Amidst Chaos and Conflict: Hind’s Story of Hope

The civil war in Sudan has exacted a heavy toll, claimed nearly 16,000 lives, and displaced over 8.6 million people as of April 2024. The conflict has left 25 million individuals in urgent need of assistance, with severe hunger affecting 18 million. Approximately 53% of the internally displaced are women and girls. Despite having lost livelihoods and family members, Sudanese women have become the backbone of society.


World Widows Day graphic

Hind, a mother of four from Bahri in Khartoum, provides a heartbreaking personal story of the devastating consequences of the war. "When the conflict began, my family and I were in our home," Hind recalls. "We could hear the distant sounds of fighting in the city. My husband, foreseeing the danger, urged us to stay indoors. For about a week, we remained sheltered, but as the violence escalated my husband insisted we seek refuge in the suburb of Hajj Youssef, east of the city, alongside others fleeing people."

Life in the Hajj Youssef area offered only temporary respite. With conditions deteriorating rapidly and overcrowding concerns, Hind and her husband split up after about a month and a half. She joined her mother and sister in Port Sudan while her husband went to Al Jazira where his extended family stayed. 

Tragedy struck when Hind's husband fell ill in early June 2023. His health deteriorated rapidly, exacerbated by the lack of medical care amid the chaos, and despite the family’s efforts to obtain treatments from relatives in Saudi Arabia, he passed away.

The loss was a devastating blow. "I was at the bus station, preparing to reunite with him, when I received the news of his death, it was a shock beyond words, leaving my children and me adrift in grief and uncertainty." Hind and her children stayed in Port Sudan for 4 months waiting for an Egyptian Visa.

During this time, Hind received psychological support from The Women Awareness Group (Awoon), one of UN Women's main partners in Red Sea State, eastern  Sudan. Awoon is working on providing intensive psychological and legal support to Internally displaced women and girls in special situations.

Hind and her family got the visas, however the financing to resettle in Egypt continued to be a challenge. Hind continues telling of her tragedy “My husband and I were working before the war, but our salaries are very basic and not enough for me and my children (workers’ salaries). After his death, his salary from the Ministry of Health became the property of his heirs, and access to money was very difficult at that time. Thanks to God, I traveled to Egypt with the help of one of my brothers” she told us.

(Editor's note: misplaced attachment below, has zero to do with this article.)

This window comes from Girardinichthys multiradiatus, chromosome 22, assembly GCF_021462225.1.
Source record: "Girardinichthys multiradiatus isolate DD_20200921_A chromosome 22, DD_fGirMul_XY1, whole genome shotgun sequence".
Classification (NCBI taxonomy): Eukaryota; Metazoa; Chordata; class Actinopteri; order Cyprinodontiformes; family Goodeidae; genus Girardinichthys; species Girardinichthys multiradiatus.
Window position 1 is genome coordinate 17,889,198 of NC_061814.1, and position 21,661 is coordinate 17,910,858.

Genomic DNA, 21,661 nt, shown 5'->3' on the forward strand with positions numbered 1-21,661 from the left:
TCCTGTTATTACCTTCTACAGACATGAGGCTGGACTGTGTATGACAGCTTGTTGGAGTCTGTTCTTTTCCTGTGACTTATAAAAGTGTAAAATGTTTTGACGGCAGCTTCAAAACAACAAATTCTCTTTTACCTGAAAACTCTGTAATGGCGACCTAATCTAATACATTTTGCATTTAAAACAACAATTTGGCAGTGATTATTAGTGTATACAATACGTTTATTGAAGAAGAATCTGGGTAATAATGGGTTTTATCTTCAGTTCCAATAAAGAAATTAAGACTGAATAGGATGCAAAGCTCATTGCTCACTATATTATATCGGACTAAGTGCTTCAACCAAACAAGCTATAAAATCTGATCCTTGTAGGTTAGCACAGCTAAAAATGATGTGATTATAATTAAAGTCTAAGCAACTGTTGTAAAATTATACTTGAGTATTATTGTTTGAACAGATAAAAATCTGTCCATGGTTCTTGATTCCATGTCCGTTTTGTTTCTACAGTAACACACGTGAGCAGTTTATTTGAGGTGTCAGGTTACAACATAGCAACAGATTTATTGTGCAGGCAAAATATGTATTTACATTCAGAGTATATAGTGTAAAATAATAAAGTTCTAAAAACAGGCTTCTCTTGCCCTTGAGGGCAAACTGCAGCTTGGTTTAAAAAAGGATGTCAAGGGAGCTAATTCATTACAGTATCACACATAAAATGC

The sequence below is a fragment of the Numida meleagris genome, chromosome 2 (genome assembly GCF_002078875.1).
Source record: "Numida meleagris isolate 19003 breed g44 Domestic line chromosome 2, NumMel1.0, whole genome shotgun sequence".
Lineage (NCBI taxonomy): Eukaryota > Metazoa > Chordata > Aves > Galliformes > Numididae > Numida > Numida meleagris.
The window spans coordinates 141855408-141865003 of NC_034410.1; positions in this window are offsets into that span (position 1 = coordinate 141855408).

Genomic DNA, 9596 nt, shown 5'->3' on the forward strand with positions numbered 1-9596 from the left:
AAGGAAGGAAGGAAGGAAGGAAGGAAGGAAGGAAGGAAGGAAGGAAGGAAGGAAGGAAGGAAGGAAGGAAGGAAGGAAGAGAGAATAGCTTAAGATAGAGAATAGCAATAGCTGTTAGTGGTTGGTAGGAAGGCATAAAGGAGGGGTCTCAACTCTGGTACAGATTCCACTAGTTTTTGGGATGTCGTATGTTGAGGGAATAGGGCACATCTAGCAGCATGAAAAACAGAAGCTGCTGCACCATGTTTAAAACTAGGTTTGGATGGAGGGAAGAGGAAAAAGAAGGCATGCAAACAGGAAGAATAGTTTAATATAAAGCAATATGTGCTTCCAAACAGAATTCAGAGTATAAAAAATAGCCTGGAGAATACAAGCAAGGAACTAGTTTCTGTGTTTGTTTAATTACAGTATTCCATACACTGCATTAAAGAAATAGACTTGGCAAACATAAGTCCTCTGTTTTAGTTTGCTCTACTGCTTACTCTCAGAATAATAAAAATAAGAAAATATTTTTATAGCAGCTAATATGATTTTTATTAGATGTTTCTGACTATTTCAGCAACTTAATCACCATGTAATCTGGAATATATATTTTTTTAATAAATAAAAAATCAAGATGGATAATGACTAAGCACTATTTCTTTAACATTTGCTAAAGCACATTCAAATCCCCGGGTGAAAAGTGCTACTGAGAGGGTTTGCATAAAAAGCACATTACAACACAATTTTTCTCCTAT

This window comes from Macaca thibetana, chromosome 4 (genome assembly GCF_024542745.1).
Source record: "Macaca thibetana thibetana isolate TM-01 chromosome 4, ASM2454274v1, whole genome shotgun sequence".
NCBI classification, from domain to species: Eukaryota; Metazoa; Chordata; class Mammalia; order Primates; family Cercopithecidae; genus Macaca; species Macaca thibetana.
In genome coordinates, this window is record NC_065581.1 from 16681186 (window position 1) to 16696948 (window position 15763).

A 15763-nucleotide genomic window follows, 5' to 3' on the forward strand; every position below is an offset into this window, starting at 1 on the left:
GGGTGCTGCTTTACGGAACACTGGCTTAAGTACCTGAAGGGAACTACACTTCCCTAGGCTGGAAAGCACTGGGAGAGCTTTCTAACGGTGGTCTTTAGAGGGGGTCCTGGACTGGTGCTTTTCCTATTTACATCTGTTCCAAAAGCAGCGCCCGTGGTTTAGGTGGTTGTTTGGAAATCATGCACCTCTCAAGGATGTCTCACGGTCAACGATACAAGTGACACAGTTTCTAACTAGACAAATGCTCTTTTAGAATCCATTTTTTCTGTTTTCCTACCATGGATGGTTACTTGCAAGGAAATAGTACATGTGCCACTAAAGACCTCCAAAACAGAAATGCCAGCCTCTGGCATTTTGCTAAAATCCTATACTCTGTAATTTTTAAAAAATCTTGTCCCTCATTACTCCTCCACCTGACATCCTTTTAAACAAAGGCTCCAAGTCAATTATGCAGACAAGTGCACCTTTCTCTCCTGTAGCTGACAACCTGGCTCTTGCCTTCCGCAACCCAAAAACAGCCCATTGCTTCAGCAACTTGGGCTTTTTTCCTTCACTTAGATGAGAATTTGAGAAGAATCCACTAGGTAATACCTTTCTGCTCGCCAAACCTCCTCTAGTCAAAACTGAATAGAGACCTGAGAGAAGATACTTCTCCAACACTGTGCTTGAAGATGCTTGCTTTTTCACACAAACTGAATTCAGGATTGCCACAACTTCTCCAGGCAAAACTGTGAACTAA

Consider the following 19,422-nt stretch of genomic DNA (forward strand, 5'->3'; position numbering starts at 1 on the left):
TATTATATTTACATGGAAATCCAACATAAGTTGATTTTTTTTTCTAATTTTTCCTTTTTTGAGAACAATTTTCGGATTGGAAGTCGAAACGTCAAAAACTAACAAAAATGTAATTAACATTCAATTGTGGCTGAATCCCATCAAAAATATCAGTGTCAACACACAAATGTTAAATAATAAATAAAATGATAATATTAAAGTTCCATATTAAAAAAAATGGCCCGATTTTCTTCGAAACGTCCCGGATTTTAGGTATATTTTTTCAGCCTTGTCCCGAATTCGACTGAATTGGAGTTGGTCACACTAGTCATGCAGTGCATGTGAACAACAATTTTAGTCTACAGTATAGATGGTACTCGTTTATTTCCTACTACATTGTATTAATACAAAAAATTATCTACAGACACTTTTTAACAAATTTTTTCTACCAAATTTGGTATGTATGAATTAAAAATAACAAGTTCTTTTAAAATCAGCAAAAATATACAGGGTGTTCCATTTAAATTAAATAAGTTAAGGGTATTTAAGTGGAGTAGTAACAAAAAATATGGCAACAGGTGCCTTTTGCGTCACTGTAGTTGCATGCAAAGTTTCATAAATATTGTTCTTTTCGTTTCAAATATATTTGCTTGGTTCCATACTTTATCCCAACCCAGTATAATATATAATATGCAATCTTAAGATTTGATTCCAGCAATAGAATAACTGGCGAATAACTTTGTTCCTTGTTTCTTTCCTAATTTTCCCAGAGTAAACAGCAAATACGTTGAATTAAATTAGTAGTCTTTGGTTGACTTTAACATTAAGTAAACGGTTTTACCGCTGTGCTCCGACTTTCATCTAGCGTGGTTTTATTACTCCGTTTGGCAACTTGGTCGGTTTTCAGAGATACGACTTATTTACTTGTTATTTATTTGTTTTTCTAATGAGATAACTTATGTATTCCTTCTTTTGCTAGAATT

Educating her children became Hind's priority. She enrolled them in local schools despite financial constraints so that they could complete their education, stand on their own feet, and make it easier for her in the future. Hind juggled manual labor work and baking simple products to make ends meet, but resources were scarce.

“After my husband's death, I've had many conversations with my children to help them understand our new reality. As a working woman, I've strived to fulfill their wishes. However, everything we had built together with their father vanished suddenly. My husband, who had a heart condition, had ambitious plans to secure our future. He always reassured me, saying, ‘I don't want you to suffer if I die one day.’ Losing him and his dreams so prematurely has been incredibly hard.”

Bureaucratic hurdles in obtaining refugee status and documentation, limited resources, and scarce job opportunities for foreigners in Egypt are also one of the main challenges for Hind and many others who have escaped the way in Sudan. “Life has become incredibly difficult, and my only hope is an end to this war so we can return safely to our home country.” Hind laments.

Hind's story underscores the situation of millions affected by conflict worldwide, particularly the widows and refugees striving to rebuild shattered lives. Awoon collaborates with UN Women to help women and girls with special cases and needs and the support that UN Women gives to the women of Sudan through partners like Awoon is key because widows with children considering are the most vulnerable women in Sudan especially after the war. Through internal funding support, UN Women Sudan and Awoon, a member of the Red Sea state "Women Situation Room", continue efforts to support women during the war.